Most of your teaching will be delivered through lectures, which may include practical demonstrations. Individual lecture styles vary considerably, depending on the topic – and the lecturer! In tutorials, a small group of students meets with a member of staff for an hour to discuss and explore topics, or solve problems as a group. Some tutorials will require you to research a particular topic beforehand.
All of our Biological Sciences courses are practical degrees with strong emphasis on lab work and fieldwork.
Your first year exams will mostly be multiple choice and short answer papers, with longer essay-style questions in your second and final year exams. Coursework may include practical lab work, a lab write-up or report, a practical skills test, essays, online multiple choice assessments, a data handling exercise, solo or group presentations, a field journal or critical evaluation of a scientific paper. At the end of each semester in Years 1 and 2 you will be able to judge your overall performance, enabling you to closely monitor your progress and, if necessary, adjust your work pattern.
A significant part of your final year will be spent on an individual research study which will form the basis of your dissertation.
You will have regular meetings with your personal tutor to discuss progress in your studies. Your personal tutor will also provide a sympathetic ear for all matters of personal concern, whether they are academic, financial, housing, career or social issues.
When not attending lectures, seminars or other timetabled sessions you will be expected to continue learning independently through self-study. Typically, this will involve reading journal articles and books, working on individual and group projects, undertaking research in the library, preparing coursework assignments and presentations, and preparing for exams. To help with your independent learning, you can access the Library and our social study spaces in halls of residence.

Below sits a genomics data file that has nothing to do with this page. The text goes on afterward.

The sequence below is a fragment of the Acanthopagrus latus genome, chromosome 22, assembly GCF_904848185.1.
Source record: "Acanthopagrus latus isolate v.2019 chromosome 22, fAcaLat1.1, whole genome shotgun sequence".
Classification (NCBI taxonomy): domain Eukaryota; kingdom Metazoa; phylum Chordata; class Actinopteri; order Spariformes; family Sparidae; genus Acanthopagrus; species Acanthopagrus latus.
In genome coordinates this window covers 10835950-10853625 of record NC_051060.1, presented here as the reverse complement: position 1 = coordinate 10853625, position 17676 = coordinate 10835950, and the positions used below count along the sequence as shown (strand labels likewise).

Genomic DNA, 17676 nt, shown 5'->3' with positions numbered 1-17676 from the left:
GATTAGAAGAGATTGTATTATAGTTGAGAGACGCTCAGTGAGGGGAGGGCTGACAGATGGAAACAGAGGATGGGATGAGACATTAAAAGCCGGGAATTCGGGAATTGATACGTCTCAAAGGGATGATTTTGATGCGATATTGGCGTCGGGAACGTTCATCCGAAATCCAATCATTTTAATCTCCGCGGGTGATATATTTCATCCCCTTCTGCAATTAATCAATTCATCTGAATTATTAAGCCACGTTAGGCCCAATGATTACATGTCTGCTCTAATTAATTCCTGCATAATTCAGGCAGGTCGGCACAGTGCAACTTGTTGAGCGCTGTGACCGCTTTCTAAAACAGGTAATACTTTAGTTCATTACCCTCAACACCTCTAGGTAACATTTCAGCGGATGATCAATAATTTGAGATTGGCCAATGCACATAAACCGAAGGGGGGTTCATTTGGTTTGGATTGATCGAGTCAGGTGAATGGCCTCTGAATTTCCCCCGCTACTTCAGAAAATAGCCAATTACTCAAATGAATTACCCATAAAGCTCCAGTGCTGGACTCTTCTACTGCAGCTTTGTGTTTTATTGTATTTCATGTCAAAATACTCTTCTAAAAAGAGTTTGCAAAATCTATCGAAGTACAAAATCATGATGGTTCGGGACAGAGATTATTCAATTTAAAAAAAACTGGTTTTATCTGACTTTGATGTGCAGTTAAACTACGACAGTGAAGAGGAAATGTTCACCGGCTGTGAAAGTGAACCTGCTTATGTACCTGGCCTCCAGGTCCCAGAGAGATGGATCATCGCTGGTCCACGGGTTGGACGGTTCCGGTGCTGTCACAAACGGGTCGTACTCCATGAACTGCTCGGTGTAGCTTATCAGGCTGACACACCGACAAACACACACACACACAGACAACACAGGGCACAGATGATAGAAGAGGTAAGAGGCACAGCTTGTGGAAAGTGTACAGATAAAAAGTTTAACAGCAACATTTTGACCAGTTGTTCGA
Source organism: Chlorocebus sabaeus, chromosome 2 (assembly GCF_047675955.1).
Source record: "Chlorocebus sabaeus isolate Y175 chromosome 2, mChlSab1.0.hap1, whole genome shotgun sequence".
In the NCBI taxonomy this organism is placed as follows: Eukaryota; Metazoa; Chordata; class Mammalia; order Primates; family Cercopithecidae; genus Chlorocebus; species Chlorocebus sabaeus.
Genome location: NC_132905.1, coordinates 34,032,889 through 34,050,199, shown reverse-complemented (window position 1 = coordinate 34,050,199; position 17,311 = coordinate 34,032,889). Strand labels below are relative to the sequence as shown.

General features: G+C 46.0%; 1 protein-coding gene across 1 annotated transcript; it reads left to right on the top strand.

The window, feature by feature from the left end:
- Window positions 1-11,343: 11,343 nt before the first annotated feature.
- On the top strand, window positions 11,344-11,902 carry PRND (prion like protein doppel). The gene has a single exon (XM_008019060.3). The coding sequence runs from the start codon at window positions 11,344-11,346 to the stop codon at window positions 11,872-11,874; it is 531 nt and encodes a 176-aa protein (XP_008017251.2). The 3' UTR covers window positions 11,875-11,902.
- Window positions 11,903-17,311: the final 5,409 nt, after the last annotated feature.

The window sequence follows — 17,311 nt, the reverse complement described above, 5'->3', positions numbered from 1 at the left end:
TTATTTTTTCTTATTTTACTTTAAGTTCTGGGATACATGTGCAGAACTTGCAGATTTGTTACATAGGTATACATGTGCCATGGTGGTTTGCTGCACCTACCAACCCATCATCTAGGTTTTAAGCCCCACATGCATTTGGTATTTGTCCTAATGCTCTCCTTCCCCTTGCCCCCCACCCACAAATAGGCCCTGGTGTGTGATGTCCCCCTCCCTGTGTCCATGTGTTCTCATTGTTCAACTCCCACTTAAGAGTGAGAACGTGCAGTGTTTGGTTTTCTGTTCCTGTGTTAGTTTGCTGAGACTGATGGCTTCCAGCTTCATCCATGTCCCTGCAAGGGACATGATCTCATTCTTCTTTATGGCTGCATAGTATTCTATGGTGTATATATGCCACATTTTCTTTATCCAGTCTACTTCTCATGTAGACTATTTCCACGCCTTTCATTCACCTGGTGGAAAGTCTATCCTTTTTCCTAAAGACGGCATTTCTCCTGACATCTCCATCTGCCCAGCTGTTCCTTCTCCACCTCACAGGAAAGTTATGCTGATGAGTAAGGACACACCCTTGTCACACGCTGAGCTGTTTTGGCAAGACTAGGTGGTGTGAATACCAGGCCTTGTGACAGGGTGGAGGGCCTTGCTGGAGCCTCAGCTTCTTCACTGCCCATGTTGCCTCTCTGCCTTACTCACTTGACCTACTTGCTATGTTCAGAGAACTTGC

Typical workload hours for Biological Sciences courses in 2016/17:
Year 1: 27% of your time is spent in timetabled teaching and learning activity
- Teaching, learning and assessment: 324 hours
- Independent learning: 876 hours
Year 2: 29% of your time is spent in timetabled teaching and learning activity
- Teaching, learning and assessment: 348 hours
- Independent learning: 852 hours
Optional year abroad: If you're spending a year abroad, your contact will vary depending on the institution you're studying at.
Final year: 20% of your time is spent in timetabled teaching and learning activity
- Teaching, learning and assessment: 240 hours
- Independent learning: 960 hours
While your actual contact hours may depend on the option modules you select, the above information gives an indication of how much time you will need to allocate to different activities for each year of your course.
Our Student Learning Development Team provides help in the following areas:
- study and exam skills
- academic writing
- numerical data skills
- referencing sources
Our AccessAbility Centre offers support and practical help for students with dyslexia or other specific learning difficulties, including physical, mental health or mobility difficulties, deafness, or visual impairment.
You will be taught by an experienced teaching team whose expertise and knowledge are closely matched to the content of the modules on the course. PhD research students who have undertaken teacher training may also contribute to the teaching of seminars under the supervision of the module leader. Our teaching is informed by the research we do. You can learn more about our staff by visiting our staff profiles.